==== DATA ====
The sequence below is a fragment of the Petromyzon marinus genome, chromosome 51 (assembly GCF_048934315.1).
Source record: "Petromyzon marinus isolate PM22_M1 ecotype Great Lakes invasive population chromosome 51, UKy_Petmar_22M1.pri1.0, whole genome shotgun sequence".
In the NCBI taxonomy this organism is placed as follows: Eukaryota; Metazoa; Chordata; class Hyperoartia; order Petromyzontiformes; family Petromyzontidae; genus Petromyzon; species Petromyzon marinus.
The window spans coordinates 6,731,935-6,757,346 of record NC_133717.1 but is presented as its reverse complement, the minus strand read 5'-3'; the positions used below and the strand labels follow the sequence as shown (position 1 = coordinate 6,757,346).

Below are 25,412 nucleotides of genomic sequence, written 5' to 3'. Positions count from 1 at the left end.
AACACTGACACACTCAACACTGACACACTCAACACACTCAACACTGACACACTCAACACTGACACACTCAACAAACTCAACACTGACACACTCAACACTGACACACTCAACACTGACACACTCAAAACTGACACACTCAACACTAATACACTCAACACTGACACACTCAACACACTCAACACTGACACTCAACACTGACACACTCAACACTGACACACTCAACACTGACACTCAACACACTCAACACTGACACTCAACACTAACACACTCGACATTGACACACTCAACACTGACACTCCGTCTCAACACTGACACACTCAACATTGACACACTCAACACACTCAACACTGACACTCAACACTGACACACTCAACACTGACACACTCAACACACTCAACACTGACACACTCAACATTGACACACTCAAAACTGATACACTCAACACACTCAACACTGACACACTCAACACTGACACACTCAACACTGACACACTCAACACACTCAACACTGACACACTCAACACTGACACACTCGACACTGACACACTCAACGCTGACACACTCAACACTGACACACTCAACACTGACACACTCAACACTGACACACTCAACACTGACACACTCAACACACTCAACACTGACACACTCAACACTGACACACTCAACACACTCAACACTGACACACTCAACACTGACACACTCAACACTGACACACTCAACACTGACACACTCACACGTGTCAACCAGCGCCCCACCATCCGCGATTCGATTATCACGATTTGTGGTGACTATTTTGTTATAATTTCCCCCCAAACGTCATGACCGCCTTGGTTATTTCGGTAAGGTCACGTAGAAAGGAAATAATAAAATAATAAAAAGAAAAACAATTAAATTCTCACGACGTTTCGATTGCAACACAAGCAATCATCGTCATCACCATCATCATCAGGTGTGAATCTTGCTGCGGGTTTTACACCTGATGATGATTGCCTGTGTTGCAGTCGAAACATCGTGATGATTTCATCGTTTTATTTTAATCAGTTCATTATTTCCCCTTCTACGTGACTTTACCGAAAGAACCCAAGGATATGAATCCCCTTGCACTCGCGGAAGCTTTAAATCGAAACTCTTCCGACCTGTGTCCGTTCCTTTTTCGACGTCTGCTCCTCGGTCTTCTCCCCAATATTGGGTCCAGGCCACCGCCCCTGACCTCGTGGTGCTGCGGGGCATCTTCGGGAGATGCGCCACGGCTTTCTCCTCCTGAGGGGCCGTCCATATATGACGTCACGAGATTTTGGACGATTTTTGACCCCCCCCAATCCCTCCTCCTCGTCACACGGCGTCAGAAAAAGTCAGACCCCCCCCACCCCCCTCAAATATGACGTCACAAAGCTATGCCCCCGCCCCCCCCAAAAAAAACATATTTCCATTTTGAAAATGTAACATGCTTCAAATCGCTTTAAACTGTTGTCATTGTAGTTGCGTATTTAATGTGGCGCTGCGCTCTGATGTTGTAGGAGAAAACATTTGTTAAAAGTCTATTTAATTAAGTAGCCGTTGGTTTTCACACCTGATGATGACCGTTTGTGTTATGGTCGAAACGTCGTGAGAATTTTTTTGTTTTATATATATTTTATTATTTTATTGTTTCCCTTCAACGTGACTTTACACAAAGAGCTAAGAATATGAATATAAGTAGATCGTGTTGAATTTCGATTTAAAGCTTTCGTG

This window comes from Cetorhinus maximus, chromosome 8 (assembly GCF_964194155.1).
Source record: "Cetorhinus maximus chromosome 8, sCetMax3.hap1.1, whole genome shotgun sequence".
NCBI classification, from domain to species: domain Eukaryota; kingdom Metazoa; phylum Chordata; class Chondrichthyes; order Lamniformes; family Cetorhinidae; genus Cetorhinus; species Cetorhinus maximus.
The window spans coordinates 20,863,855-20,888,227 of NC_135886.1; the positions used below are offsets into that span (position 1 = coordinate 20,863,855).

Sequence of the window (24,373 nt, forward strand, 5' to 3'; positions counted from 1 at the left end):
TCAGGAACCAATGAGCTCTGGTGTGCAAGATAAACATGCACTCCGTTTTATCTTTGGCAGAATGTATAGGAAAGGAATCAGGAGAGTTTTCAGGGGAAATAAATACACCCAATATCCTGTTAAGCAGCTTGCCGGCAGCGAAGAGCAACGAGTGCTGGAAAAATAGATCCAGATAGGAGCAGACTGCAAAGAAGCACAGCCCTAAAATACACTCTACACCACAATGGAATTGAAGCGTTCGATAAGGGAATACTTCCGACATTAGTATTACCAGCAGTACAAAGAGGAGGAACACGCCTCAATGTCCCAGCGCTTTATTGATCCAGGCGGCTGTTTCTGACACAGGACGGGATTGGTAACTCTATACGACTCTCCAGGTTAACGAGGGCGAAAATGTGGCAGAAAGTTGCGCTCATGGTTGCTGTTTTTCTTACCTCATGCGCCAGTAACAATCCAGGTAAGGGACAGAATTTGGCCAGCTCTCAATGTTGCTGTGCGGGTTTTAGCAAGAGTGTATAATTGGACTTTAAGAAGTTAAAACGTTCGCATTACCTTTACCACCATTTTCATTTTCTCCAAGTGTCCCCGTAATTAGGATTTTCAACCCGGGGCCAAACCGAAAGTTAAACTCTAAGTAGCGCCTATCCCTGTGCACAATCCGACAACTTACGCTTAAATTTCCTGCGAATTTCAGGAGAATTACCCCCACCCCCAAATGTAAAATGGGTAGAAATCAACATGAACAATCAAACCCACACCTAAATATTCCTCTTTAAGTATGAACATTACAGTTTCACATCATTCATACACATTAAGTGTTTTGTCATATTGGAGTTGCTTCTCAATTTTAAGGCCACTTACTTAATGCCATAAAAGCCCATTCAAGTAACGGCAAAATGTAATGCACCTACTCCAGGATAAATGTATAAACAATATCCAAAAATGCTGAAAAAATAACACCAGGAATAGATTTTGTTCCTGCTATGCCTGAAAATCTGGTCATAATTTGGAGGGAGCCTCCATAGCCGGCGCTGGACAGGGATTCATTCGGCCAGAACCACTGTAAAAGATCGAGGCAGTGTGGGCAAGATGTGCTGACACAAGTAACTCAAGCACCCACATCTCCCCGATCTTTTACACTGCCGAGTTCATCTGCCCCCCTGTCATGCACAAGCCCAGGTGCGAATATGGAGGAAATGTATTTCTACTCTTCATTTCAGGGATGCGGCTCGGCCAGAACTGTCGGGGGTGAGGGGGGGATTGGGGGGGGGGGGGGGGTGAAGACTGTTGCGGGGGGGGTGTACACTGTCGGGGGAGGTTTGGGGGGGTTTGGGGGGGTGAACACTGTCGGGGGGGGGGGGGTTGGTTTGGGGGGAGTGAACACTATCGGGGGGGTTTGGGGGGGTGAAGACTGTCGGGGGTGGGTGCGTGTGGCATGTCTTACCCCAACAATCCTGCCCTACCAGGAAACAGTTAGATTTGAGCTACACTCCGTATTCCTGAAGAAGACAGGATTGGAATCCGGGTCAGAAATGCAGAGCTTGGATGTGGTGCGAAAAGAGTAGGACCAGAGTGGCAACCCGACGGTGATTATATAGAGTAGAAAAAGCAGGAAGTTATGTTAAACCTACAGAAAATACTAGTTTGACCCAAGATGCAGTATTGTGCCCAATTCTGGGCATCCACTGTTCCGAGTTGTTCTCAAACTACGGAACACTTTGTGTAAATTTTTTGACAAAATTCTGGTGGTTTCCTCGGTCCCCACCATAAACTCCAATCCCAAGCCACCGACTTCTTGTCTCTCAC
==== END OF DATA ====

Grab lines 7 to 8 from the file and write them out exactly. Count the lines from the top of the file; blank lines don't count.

This window comes from Cetorhinus maximus, chromosome 8 (assembly GCF_964194155.1).
Source record: "Cetorhinus maximus chromosome 8, sCetMax3.hap1.1, whole genome shotgun sequence".